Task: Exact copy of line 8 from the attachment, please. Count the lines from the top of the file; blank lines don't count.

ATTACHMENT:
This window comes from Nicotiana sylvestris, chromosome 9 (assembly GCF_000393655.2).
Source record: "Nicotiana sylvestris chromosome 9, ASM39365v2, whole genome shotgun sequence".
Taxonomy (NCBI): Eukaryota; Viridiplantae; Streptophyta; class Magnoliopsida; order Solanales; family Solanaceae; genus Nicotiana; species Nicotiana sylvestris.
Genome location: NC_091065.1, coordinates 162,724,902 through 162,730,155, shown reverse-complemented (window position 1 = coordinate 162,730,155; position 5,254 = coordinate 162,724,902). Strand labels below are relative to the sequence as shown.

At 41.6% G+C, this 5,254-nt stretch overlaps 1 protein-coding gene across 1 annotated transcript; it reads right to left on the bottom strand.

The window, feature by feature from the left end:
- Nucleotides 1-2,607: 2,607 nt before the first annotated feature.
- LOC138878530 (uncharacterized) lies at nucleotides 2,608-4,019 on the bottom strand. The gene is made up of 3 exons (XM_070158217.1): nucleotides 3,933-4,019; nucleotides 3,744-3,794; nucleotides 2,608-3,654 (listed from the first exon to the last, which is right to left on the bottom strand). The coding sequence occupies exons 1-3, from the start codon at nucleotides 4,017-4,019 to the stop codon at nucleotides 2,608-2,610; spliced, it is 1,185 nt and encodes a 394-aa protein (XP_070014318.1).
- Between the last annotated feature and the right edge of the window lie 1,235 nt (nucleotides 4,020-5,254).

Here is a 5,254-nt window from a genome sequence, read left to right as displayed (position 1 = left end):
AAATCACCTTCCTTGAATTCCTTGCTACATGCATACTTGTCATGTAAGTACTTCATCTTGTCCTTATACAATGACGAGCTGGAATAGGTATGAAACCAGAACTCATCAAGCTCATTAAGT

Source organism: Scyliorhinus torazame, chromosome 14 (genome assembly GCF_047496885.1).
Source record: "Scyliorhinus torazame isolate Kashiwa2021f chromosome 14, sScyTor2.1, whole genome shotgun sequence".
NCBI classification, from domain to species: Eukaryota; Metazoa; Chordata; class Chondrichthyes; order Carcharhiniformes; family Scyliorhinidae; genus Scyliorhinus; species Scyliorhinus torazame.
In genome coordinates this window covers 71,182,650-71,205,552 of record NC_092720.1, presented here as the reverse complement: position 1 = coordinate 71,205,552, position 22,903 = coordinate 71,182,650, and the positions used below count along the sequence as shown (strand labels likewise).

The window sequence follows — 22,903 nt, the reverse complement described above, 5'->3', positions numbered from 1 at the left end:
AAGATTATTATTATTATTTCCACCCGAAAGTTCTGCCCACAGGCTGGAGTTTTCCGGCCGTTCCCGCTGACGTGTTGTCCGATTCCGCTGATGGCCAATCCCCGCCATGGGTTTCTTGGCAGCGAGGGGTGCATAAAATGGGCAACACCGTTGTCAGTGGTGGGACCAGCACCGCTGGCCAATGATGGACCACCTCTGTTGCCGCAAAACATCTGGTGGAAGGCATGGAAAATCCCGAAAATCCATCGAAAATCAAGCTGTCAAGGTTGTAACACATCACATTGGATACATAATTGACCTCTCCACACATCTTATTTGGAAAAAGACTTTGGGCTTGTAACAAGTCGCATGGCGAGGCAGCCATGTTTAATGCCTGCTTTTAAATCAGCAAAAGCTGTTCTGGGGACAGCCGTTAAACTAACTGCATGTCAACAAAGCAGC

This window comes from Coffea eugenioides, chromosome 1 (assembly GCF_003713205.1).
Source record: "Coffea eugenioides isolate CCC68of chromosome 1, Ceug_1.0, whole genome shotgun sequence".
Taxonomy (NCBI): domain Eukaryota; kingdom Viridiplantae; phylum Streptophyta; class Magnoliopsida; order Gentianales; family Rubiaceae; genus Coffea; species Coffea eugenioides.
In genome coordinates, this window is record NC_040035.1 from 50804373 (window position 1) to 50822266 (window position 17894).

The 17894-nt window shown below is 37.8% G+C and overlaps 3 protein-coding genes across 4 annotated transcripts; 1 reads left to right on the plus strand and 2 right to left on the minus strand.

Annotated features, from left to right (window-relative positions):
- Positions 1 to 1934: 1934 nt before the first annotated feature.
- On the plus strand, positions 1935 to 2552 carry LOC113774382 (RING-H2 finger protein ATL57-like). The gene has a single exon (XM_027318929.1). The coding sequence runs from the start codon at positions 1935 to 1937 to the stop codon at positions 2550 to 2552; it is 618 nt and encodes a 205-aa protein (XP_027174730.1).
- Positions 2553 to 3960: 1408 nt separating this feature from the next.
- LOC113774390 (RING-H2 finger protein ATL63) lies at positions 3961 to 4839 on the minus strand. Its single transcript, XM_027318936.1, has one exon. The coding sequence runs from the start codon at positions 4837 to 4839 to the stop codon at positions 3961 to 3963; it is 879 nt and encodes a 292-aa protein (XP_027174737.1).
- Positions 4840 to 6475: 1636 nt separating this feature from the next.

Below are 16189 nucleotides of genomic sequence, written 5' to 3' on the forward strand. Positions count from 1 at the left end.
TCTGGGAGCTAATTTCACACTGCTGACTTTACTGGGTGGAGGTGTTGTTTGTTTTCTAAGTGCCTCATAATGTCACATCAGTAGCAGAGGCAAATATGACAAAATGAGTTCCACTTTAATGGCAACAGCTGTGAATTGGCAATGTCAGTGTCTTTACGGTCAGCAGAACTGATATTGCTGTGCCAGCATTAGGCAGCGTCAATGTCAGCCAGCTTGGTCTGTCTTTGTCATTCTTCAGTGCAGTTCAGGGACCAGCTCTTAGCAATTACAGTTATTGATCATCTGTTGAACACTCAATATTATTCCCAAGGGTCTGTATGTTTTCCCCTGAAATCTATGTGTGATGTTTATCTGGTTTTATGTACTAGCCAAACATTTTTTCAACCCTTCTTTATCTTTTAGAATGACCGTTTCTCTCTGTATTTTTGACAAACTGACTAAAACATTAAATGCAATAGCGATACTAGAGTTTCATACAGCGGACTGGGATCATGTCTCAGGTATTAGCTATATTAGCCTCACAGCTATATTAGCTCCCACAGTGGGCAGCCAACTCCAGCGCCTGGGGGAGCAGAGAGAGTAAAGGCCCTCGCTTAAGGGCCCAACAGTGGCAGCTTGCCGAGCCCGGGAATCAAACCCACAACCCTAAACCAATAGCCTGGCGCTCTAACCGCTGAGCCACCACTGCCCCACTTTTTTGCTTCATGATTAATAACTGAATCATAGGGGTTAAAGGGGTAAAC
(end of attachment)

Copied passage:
- LOC138878530 (uncharacterized) lies at nucleotides 2,608-4,019 on the bottom strand. The gene is made up of 3 exons (XM_070158217.1): nucleotides 3,933-4,019; nucleotides 3,744-3,794; nucleotides 2,608-3,654 (listed from the first exon to the last, which is right to left on the bottom strand). The coding sequence occupies exons 1-3, from the start codon at nucleotides 4,017-4,019 to the stop codon at nucleotides 2,608-2,610; spliced, it is 1,185 nt and encodes a 394-aa protein (XP_070014318.1).